You can see this process in the video below.
|Flashlight Test Result
|Most likely a backlight failure.
|No Faint Images
|– If the backlight is working (screen is “glowing”), you most likely have a T-Con issue.
– If the backlight is not working, you most likely have a main board issue.
Backlights on modern Hisense TVs come in LED strips of varying lengths. Older models used lengths that spanned the entire frame of the TV, but due to cost savings, more recent TVs use a set 16″ LED strip which is connected in series for each row to span your TV.
These cold soldered connectors are a notorious failure point on Hisense TVs but can be easily fixed if you are willing to re-solder a joint yourself.
Equally commonly, the LED backlights themselves can fail. This is due to repeated current overpowering, which over time causes thermal degradation of the LEDs leading to burnout.
The problem with fixing the LEDs is that they are located in the most difficult-to-access part of your TV. So if you are not comfortable with a larger repair job, then now is a good time to seek help from a professional.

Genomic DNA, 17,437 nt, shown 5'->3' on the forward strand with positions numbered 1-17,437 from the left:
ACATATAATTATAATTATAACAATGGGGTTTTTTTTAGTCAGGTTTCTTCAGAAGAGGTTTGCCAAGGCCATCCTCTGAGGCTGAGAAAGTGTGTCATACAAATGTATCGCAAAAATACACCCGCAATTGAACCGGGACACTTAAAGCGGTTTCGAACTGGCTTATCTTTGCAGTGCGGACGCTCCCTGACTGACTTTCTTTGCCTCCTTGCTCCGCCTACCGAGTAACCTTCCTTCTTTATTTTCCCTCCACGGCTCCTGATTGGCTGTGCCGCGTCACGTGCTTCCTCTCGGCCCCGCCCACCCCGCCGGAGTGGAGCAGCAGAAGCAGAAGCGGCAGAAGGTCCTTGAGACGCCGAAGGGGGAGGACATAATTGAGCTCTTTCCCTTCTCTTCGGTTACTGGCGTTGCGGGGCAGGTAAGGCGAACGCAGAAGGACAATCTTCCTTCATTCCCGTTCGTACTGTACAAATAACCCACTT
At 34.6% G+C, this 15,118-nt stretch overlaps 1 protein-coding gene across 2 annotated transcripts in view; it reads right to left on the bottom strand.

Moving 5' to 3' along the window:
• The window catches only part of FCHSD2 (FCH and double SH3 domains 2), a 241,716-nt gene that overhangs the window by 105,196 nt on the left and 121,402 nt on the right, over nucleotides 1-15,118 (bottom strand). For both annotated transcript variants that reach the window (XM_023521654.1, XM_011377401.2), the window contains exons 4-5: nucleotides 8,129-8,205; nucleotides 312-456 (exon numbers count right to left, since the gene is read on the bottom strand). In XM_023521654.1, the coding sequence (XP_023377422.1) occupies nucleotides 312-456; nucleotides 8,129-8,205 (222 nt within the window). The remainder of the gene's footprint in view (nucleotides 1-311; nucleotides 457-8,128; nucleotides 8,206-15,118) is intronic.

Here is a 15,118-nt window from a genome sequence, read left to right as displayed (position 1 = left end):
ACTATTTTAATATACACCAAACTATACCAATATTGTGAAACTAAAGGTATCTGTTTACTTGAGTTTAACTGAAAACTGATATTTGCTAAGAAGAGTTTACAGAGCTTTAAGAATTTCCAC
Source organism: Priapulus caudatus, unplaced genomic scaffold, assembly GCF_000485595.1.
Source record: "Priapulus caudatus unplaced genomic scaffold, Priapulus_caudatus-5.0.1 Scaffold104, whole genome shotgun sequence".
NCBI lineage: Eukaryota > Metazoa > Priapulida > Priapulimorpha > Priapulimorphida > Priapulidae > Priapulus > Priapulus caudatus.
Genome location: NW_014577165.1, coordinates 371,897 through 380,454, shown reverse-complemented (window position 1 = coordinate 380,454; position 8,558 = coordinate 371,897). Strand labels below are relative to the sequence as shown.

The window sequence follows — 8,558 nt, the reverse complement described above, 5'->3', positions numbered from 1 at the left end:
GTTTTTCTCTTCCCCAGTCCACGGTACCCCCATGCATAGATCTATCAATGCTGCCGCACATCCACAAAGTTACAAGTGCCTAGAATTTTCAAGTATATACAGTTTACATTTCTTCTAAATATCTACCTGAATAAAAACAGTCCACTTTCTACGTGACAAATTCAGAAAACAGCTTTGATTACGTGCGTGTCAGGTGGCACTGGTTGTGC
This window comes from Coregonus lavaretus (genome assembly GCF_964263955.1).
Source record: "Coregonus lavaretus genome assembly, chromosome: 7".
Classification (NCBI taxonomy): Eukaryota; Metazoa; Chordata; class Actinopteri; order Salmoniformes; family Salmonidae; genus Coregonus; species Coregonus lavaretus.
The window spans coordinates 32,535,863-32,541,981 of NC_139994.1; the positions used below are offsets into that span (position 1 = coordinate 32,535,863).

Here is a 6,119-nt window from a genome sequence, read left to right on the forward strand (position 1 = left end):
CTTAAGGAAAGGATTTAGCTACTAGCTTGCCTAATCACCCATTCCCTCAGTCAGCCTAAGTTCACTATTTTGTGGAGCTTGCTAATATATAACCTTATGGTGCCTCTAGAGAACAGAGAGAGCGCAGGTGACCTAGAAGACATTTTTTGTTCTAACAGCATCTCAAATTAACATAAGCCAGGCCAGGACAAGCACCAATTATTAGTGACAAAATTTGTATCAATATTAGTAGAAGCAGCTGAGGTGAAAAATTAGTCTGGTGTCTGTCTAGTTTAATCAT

You need to remove the back panel, remove all of the circuit boards and connectors, then another layer of screws for the front panel, and only when you have fully removed the LCD panel can you get to the backlights.
Assuming you have followed the steps to check the T-Con, Power, and Main Boards, you now need to:
- Any wires or ribbons that are near the edge of the TV should be disconnected.
- Then remove the screws around the edge that hold the bezel of the TV.
- With some care, you should be able to remove the bezel and panel and reveal the TV backlight underneath, which will be in strips of LED lights.
- Use a voltmeter or TV backlight tester to check whether they are working, and replace any failures.
This can be fixed by checking the connectors with a multimeter and re-soldering and broken connections. This article has a good study on this.
4. White Spots Are Fallen LED Diffusers
This is because of the design of the LEDs used in the backlight and the fact that the glue holding the reflector over the LED can burn off over time, causing the reflector to fall to the bottom of the panel.
The basic design of these backlight LEDs is that they come in strips of LEDs with a lens over each LED to diffuse the light and make sure there are no hot spots, but just a general glow.
You can see a set of working LEDs with reflectors in the image below, and you can see the circular reflector covering the LED diffusing the light.